Last modified: Wednesday, February 18, 2009
TRIP: Indiana tobacco sales to minors reaches new low, good news
FOR IMMEDIATE RELEASE
Feb. 18, 2009
BLOOMINGTON, Ind. -- Sales of tobacco products to Indiana youth who are assisting with the Tobacco Retailer Inspection Program (TRIP) hit an all-time low last year. Sales occured during just 7.2 percent of more than 8,000 inspections, reversing the slight increase seen the previous year.
TRIP is a joint venture of the School of Health, Physical Education and Recreation's Indiana Prevention Resource Center at Indiana University Bloomington and the Indiana State Excise Police.
When TRIP inspections began in 2000, 40 percent of retailers were found to have sold tobacco to minors, and the state saw six consecutive years of decline until 2007's slight increase. In 2007, underage sales were made during 12.7 percent of inspections, compared to 10.5 percent the previous year.
"The data from 2008 reflects the work that is being done across the state to protect Indiana youth from the harmful effects of tobacco," said Aaron Jones, TRIP operations coordinator at the IPRC. "Many steps were taken last year to directly influence youth access. Through revisions to the state code, the State Excise Police enacted a steeper fine schedule for retail outlets with violations, and the development of a new online manual and quiz for retail clerks was an important educational component."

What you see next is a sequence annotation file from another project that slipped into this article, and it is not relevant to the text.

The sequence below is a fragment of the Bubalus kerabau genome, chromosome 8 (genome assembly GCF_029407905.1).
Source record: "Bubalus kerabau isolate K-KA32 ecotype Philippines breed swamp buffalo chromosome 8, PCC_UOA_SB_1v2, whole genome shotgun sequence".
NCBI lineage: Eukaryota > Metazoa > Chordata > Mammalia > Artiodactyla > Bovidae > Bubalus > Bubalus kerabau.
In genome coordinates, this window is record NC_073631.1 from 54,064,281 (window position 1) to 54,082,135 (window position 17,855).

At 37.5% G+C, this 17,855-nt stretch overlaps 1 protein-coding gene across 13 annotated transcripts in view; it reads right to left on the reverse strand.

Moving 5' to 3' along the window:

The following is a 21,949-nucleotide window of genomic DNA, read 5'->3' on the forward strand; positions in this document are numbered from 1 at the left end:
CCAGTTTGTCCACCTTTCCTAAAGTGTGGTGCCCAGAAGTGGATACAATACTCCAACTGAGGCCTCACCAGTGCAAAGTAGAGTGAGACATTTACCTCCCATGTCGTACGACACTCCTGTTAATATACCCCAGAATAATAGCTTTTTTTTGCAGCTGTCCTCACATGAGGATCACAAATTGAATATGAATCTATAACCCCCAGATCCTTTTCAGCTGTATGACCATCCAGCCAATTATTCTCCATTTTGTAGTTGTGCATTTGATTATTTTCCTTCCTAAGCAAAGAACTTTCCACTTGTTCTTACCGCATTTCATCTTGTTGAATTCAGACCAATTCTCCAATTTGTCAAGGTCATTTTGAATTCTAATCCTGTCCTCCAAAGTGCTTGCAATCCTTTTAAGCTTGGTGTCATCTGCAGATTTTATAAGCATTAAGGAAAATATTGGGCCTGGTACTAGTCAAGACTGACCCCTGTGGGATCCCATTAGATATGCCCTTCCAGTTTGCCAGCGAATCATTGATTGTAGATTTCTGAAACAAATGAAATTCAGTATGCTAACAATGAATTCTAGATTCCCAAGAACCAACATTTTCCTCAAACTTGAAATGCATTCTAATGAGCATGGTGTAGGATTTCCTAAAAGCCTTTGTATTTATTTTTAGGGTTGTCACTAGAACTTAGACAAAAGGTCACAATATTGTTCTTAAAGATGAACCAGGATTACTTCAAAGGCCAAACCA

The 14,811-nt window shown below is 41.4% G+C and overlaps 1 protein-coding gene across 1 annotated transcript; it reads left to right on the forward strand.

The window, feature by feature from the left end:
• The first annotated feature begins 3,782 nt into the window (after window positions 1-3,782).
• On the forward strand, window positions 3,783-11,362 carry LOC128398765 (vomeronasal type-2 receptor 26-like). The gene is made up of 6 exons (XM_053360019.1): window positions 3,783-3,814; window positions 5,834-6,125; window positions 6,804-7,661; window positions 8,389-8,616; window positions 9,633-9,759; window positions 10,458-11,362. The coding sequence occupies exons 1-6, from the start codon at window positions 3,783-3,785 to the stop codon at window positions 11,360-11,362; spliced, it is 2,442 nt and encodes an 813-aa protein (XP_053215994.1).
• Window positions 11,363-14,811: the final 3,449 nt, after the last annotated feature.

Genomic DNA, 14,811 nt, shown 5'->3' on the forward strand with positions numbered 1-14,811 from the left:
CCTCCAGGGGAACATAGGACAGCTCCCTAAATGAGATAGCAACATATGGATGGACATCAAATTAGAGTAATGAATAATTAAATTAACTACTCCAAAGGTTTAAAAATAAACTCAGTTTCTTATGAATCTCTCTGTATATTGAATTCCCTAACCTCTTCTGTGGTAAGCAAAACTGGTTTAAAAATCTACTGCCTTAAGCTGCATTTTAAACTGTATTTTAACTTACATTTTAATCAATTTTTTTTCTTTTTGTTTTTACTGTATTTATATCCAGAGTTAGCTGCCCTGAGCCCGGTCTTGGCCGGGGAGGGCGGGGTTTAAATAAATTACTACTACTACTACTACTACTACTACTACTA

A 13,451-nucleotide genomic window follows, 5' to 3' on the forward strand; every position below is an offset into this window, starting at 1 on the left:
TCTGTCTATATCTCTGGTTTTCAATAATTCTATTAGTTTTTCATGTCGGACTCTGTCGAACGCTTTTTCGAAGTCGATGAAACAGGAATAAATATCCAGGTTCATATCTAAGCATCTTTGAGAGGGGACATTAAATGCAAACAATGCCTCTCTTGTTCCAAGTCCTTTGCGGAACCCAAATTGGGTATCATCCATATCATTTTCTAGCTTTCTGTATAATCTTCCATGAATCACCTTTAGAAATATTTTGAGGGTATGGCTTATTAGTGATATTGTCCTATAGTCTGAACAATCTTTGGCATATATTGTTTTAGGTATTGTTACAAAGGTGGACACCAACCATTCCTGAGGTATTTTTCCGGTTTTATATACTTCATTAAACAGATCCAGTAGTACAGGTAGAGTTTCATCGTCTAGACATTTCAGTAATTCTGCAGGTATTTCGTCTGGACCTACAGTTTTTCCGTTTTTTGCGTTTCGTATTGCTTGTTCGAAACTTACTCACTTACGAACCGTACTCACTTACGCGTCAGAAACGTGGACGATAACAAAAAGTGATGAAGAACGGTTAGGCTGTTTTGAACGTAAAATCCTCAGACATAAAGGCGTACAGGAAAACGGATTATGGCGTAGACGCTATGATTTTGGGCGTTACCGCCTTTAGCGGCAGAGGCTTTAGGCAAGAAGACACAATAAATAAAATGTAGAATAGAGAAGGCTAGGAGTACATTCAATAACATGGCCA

In Indiana it is illegal for a clerk or a retail establishment to sell tobacco products to anyone under the age of 18.
Last year TRIP conducted more than 8,000 unannounced inspections of retail outlets across the state -- an increase of more than 1,400 inspections from 2007. In each of 13 inspection districts, teams made up of a police officer, an adult assistant and a youth assistant conduct the inspections.
During TRIP inspections, the youth enters a store under the observation of the adult or officer and attempts to buy a tobacco product -- usually cigarettes, but sometimes chewing tobacco if it is a popular product in the area, or cigars. If the youth is successful with the purchase, the TRIP officer issues a notice of violation to the clerk and to the store. Fines for stores with violations range from $200 to $1,000 depending on the number of prior violations the store has received.
The TRIP program is an important component in Indiana's effort to reduce tobacco use. Tobacco use by adults is linked with the age of initiation. The American Lung Association reports that 90 percent of adult smokers started before the age of 21, and up to half of them will die from tobacco related diseases.
"Programs such as a TRIP are a proven prevention approach that can impact tobacco use rates," said Ruth Gassman, IPRC executive director. "By improving compliance with policies and laws, we can change the way in which youth view tobacco use. As with the support for clean indoor air ordinances, limiting youth access to tobacco products is another way of demonstrating that Indiana cares about the health of our youth."
TRIP is supported by the Master Tobacco Settlement fund through the Indiana Tobacco Prevention and Cessation Agency and is administered through the Alcohol and Tobacco Commission and the IPRC, which is in the School of HPER's Department of Applied Health Science. Additional funding for TRIP comes from the FSSA Division of Mental Health and Addiction to cover activities related to federal reporting requirements resulting from the Synar Amendment.
For more information, contact Jones at 812-855-8263 and email@example.com.